Wednesday, 13 July 2011

Aquaman's not so Sucky Superhero Surfactants

As I mentioned before I am a total nerd.  Growing up I bought comic books.  I never bought an Aquaman comic book though.  He was always deemed the lamest superhero.  After writing this blog and reading 20,000 Leagues I think that Aquaman has some merits as a superhero.  I stumbled onto a couple of years ago the Physics of Superheroes by Prof. James Kakalios and I would like to contribute something extra to his writing.

James Kakalios mentions that we all breath water.  We start by breathing air through our nose or mouth down our bronchial tube warming and moistening the air before it goes into our lungs.  The lungs are unbelievable.  It has a huge membrane surface area.  I still cannot imagine why people smoke.  If they knew how great the lungs are.  The air needs to be premoistoned before it goes into the lungs.  Why? 'In fact he air has to be at 100 percent relative humidity as it moves down the ever more finely branched tubes on its way to the alveoli' Kokolios states. 

The alveoli are small little spherical buds where exchange of oxygen and carbon dioxide occurs. These pockets are roughly 0.1 to 0.3 mm in diameter and have a large membrane surface area, they are smaller than the period at the end of this sentence. Capillaries located on the other side of the alveolar bud are narrow blood vessels that drop off a payload of carbon dioxide and pick up some oxygen before going to the heart.  The membrane surface area has to be large so the alveolar spheres have to be small and the capillaries have to be narrow.  This maximizes the ratio of surface area to volume so more regions for gas exchange to occur.

A transition between the gas molecules between the interior of the alveoli from the brochial tubes to the capillaries needs to take place.  The transition of these gas molecules needs a thin coating of water on the interior of the alveolar surface.  The water layer facilitates the transfer of gases.  Without it the inner cell walls of the alveoli would become dried out by contacting the air directly.  When it is dissolved from the gas phase an oxygen molecule can be transferred into the liquid phase allowing the oxygen to get picked up by the hemoglobin chromophores in red blood cells.  Thus the alveoli are considered to be air bubbles in water and we could not breath without a little water interacting on the surface of these air bubbles.  Aquaman, as well as that of Marvel Comics Prince Namor, the Sub-Mariner, and all the other denizens of comic books’ have the interesting ability to extract oxygen directly underwater.  Aquaman, and the others lack fish gills so he must have some sort of super power adaptation to allow him to continue breathing even when completely underwater and potentially with a significant amount of pressure exerted on his body.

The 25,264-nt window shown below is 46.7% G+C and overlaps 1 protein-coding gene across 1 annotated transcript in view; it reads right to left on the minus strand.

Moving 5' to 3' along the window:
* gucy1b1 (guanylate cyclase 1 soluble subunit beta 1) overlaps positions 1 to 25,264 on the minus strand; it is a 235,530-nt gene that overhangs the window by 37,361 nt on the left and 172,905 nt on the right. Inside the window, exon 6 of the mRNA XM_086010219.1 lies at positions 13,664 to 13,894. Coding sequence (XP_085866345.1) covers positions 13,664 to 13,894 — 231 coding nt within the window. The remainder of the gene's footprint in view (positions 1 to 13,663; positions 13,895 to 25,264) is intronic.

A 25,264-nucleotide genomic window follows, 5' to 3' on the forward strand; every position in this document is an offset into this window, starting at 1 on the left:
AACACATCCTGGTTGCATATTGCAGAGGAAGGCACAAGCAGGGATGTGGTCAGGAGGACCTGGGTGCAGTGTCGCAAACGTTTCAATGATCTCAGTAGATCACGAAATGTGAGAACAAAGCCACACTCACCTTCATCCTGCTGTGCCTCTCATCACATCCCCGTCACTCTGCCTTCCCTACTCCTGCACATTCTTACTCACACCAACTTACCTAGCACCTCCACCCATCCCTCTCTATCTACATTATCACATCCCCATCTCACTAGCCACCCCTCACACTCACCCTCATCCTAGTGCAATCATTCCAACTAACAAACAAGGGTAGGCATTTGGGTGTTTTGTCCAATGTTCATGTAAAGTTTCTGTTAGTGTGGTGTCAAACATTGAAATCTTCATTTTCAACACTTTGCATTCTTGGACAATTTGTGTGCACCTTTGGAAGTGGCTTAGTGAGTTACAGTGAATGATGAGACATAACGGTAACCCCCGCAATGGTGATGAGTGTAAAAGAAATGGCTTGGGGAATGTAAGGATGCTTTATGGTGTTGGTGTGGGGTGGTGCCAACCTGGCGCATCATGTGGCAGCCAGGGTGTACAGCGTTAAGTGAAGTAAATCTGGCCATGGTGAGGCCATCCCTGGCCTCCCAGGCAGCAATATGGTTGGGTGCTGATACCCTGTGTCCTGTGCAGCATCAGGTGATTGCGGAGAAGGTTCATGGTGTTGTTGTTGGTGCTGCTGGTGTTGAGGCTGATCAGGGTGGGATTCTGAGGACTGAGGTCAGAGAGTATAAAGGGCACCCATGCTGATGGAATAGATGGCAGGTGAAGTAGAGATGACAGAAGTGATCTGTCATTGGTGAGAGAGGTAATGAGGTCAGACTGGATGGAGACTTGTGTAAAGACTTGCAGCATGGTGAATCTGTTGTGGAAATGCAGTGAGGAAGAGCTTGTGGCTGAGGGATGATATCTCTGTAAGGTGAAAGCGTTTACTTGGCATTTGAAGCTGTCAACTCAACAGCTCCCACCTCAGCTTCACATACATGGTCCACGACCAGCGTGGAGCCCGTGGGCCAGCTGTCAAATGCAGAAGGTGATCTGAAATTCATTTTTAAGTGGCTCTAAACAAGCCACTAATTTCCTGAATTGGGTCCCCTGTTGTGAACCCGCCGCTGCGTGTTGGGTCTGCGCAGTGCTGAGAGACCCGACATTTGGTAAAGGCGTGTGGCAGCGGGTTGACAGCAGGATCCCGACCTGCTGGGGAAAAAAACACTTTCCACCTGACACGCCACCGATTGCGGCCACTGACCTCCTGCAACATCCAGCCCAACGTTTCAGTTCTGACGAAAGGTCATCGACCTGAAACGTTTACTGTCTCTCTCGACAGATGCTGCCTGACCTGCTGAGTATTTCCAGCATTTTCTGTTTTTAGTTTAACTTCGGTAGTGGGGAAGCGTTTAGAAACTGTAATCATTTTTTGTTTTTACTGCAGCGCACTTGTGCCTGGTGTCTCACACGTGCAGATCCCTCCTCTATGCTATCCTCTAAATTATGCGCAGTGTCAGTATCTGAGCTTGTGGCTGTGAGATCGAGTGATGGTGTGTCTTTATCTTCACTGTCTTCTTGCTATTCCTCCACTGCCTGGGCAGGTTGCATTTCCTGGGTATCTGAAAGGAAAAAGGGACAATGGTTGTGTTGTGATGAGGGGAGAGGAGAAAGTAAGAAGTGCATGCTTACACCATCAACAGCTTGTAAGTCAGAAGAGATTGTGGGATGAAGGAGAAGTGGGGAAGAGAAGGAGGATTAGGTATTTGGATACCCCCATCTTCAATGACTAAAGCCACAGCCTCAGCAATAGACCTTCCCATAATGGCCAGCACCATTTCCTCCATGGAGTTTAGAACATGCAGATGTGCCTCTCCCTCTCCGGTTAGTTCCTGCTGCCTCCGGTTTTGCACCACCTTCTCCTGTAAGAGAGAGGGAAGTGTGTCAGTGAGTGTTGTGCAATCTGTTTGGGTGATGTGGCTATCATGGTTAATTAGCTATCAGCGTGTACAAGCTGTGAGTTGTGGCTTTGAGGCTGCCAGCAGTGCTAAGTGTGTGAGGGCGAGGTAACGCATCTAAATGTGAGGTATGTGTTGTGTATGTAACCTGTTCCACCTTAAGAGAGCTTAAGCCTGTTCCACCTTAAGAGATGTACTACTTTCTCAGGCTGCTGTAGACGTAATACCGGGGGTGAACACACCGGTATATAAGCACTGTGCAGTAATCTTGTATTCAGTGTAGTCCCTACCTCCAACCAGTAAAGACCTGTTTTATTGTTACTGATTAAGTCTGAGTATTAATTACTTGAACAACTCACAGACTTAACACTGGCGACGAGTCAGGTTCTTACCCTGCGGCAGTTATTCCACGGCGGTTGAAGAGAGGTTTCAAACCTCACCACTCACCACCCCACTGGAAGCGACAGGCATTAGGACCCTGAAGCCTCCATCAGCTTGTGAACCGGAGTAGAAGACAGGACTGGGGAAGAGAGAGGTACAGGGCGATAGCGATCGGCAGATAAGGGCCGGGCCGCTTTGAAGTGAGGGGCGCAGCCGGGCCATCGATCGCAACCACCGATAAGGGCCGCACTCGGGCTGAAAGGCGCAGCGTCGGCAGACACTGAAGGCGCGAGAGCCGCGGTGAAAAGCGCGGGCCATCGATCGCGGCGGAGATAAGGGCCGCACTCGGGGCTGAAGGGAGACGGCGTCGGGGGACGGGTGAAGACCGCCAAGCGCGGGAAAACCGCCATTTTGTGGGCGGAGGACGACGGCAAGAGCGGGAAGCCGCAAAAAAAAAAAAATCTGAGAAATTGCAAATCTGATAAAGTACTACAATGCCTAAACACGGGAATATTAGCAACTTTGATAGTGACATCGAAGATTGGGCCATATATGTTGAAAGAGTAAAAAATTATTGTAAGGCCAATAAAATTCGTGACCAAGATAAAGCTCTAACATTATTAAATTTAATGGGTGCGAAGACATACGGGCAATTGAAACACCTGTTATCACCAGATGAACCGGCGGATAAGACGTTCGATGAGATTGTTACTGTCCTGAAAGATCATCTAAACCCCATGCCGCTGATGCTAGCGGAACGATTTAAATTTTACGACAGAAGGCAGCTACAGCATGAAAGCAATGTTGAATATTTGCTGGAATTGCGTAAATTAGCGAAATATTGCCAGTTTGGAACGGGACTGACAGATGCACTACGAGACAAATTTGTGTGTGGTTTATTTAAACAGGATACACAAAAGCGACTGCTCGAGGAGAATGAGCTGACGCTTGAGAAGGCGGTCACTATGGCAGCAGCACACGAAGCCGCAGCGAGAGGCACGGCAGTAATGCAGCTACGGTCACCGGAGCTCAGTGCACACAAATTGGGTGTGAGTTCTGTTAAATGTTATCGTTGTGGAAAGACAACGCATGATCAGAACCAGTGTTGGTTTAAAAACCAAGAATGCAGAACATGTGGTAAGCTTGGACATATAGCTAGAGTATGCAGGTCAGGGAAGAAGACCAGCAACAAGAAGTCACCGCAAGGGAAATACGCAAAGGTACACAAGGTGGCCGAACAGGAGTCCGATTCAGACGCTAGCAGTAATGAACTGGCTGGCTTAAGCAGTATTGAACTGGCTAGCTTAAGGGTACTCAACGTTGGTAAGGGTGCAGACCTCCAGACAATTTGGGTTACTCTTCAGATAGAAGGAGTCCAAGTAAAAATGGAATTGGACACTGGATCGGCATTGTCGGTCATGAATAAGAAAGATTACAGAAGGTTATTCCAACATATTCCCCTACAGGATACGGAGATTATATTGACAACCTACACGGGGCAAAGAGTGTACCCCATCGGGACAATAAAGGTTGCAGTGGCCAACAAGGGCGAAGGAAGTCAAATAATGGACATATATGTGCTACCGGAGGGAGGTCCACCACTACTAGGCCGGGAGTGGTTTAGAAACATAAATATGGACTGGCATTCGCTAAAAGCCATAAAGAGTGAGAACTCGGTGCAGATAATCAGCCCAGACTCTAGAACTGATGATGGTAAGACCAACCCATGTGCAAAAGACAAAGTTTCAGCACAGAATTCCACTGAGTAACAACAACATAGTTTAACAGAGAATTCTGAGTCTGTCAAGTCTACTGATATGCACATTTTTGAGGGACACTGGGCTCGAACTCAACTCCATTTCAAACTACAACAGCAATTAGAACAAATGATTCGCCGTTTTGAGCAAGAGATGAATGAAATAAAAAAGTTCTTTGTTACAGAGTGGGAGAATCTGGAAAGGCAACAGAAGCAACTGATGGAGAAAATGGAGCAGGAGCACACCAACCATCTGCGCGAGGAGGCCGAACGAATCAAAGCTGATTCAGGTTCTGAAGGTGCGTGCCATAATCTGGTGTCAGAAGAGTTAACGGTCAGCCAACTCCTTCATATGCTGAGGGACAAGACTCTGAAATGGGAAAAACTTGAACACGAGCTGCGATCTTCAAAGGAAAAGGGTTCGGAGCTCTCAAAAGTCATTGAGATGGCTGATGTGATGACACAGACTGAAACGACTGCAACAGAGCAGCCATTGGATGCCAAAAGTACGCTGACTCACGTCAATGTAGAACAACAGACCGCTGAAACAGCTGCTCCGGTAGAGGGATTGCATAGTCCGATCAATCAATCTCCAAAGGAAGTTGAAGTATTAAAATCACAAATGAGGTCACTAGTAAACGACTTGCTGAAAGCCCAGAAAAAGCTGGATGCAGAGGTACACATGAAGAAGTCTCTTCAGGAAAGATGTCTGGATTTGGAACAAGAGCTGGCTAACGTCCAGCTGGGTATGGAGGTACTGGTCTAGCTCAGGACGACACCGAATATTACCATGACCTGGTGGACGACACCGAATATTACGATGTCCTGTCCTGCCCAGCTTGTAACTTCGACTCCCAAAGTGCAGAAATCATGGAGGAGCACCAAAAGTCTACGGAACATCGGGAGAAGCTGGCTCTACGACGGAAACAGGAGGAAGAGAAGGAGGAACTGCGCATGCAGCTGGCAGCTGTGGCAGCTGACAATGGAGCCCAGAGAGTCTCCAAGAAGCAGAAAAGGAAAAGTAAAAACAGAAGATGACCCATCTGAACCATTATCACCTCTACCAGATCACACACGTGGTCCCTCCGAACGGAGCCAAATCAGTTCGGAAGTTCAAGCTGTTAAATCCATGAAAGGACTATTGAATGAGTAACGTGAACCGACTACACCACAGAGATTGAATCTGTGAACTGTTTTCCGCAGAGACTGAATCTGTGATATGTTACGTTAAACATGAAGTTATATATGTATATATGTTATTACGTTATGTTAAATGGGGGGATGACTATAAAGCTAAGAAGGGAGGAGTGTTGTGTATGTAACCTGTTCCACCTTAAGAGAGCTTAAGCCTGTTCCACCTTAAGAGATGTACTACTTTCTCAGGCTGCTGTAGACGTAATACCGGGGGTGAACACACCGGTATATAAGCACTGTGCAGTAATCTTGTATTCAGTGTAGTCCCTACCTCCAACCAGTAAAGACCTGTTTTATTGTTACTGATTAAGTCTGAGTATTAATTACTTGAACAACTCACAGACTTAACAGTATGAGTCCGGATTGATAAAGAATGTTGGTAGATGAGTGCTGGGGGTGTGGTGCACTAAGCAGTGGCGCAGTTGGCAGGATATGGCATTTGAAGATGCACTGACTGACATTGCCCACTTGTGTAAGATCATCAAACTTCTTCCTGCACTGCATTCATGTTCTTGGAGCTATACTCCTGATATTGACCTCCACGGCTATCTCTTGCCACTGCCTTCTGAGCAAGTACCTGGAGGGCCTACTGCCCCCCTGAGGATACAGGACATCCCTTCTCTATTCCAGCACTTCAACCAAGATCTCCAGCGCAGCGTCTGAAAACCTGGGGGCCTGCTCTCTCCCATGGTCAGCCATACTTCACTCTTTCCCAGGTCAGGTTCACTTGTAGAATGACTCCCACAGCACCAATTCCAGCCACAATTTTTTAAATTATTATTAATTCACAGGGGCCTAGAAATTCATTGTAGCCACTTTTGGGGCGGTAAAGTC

However, unlike Aquaman when normal humans fill the lungs with water it can cause asphyxiation.  The surface tension of the outside water is sufficient to cause the alveolar buds to close up preventing oxygen into the blood stream.

As James Kakalios' suggests that pulmonary surfactants in Aquaman's lungs and also have very strong lungs to withstand the increased force to breath the denser water could help him to breath.  Pulmonary surfactants is a surface-active lipoprotein complex (with lipids and proteins) that has dipalmitoylphosphotidylcholine that has its tails facing the air.  The pulmonary surfactants' lipids face the air reducing the surface tension.  Aquaman then must have some adaptation to allow him to reduce the surface tension of water easier allowing him to extract air bubbles.  He might also have some adaptation with his hemoglobin (or myoglobin) that allows him to pick up the transferred oxygen better.

When writing this I was wondering if there was something out there that could make us into Aquaman.  My colleague told me about a rat that could be under water that he saw on television.  I looked up how this is possible.  It was from the James Cameron movie The Abyss.  (a clip is below).  This diving suit for liquid breathing uses highly oxygenated perfluorocarbons to dissolve into the blood through the alveoli.  These perfluorocarbons are very good surfactants (like teflon) that can go through lung tissue into the blood.   Perfluorochemical (perfluorocarbon) molecules and depending on their structures may impart different physical properties such as respiratory gas solubility, density, viscosity, vapor pressure and lipid solubility.  So this technology could be used for medical uses, deep sea diving, and space travel by modifying the structure and the delivery.  However, obstacles still need to be overcome.  Firstly some sort of gas exchanger has to be used to replenish the oxygenated perfluorocarbons.  So this is slightly different as Aquaman directly uses the water to get oxygen.   Secondly since the liquid is more dense and we would require more CO2 to be removed from the blood we would need some sort of attached ventilator as well as lungs as strong as Aquaman's.  So in the end Aquaman is not so crappy after all since we still do not have the technology to effectively breath under water to fight crime.